CountertVortex editor and main contributor Bill Weinberg (that would be me) is currently without phone service, and only intermittent Internet access, due to a Verizon equipment failure. The last Verizon chat-jockey I spoke with said "it is a major cable issue and will need some time to be solved." That basically means they aren't going to fix it. I use DSL and a land-line—going through the old copper wires that Verizon is trying to phase out. And as ExtremeTech reported back in 2016: "For the past few years, there have been persistent reports from across the country that Verizon was forcing end-users to switch away from copper networks by deliberately tearing out infrastructure, firing repair crews, forcing customers to wait months for repair, and then claiming to Congress that its fiber conversion is driven by demand. In reality, that demand is being manufactured."
But I actually have no alternative to the copper connection. FIOS is not available in my building. That leaves cable. The last time I went through this, two years ago, I decided to ditch Verizon DSL for Time-Warner cable, promised that the transition would be "hassle-free." Instead, when the technician arrived to install the cable, it proved to be a lengthy operation that would ential drilling through exterior walls. This is of dubious legality without my landlord's permission. And I have witnessed first-hand the disastrous consequences of structural damage to old tenement buildings such as the one I live in—which has already suffered too much such damage due to the landlord's irresponsible gutting of support walls and so on over the years. So I had to veto that, and go back to Verizon with my tail between my legs. But switching my number back to Verizon proved a Kafkaesque ordeal that left me without service (phone or Internet) for nearly two months.
So switching is basically an impossibility.
I am not alone in this situation. Lower Manhattan's The Villager weekly reported in September on a meeting of irate land-line users who have been deprived by Verizon of the service they pay for each month and are entitled to by New York state law. On hand at the meeting were State Senator Brad Hoylman and Assemblymember Deborah Glick. The latter is my assemblymember, and her office was actually helpful in getting my service restored during my 2016 nightmare. But we need a permanent and systemic rather than piecemeal solution to this problem.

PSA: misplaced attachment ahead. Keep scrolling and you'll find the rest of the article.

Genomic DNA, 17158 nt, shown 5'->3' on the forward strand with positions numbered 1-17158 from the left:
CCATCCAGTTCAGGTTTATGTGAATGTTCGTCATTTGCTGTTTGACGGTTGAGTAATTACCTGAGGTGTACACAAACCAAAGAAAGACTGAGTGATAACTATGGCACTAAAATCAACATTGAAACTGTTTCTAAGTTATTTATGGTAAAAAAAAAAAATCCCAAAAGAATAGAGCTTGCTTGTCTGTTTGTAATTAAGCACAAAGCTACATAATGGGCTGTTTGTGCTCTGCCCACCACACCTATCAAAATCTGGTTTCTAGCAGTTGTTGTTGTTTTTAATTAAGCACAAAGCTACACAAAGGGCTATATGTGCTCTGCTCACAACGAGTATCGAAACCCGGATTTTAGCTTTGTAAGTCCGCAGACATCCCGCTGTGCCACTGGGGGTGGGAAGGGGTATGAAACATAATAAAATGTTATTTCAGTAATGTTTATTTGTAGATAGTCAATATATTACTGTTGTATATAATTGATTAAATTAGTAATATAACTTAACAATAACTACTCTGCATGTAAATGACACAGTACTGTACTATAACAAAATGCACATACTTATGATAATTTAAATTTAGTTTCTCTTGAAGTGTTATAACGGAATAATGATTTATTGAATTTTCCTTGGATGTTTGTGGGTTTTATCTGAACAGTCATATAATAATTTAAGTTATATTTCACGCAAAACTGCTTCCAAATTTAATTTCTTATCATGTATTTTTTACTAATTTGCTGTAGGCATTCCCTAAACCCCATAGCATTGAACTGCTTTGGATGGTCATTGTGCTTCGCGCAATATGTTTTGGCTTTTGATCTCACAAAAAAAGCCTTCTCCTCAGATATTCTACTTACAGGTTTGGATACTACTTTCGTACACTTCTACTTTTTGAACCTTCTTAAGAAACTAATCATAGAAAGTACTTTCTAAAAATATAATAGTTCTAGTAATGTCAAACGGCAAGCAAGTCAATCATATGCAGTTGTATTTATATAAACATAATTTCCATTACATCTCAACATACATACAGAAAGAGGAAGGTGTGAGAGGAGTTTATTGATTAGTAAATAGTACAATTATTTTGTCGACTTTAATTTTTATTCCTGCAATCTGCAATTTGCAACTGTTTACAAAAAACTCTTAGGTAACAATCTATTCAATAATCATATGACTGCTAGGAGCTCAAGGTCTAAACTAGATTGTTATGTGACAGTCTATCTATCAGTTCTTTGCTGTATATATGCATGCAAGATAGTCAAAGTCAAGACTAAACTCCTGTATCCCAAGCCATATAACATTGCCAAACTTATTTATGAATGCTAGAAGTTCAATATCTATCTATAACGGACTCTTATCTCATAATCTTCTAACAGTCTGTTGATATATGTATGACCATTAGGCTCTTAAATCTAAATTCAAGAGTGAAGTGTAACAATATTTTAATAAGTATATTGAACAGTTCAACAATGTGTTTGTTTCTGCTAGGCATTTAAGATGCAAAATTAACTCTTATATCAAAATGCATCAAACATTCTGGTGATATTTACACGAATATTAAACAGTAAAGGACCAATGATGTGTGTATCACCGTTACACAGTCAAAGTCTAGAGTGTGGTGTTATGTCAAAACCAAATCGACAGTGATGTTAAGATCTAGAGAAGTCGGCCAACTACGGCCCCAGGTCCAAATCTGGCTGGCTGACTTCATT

So I am asking Deborah Glick's office, as well as the Public Utility Law Project—what are our options here? Can we get a class-action lawsuit off the ground? What kind of pressure can be brought on the state Public Service Commission (PSC), the Federal Communications Commission (FCC) and the city Department of Information Technology & Telecommunications (DOITT) to get them to put the fear of God into Verizon?
CBS in 2015 reported the harrowing story of a Virginia woman seeking $2 million in damages after a call to Verizon literally gave her a heart attack. After she complained about them jacking her around, the phone jockey accused her of threatening a violent attack and said he was going to sic the cops on her. The usual game: Verizon has complete license to abuse us, while we don't even have the right to complain.
The last exchange I had with a Verizon, they told me my service would be out for 60 days. This basically means they do not intend to fix the cable. At the moment, I have no dial tone and Internet access only in patches—and the last time my dial tone went out, the net access eventually conked out completely too, leaving me immobilized for months. I work at home as a freelance journalist, and intimately depend on reliable access for my livelihood—as well as producing CounterVortex.
Even if you don't rely on copper wires yourself, if you care about the survival of CounterVortex, please join this effort. We must wrest some justice for land-line users from Verizon.
How do we proceed? I await your responses.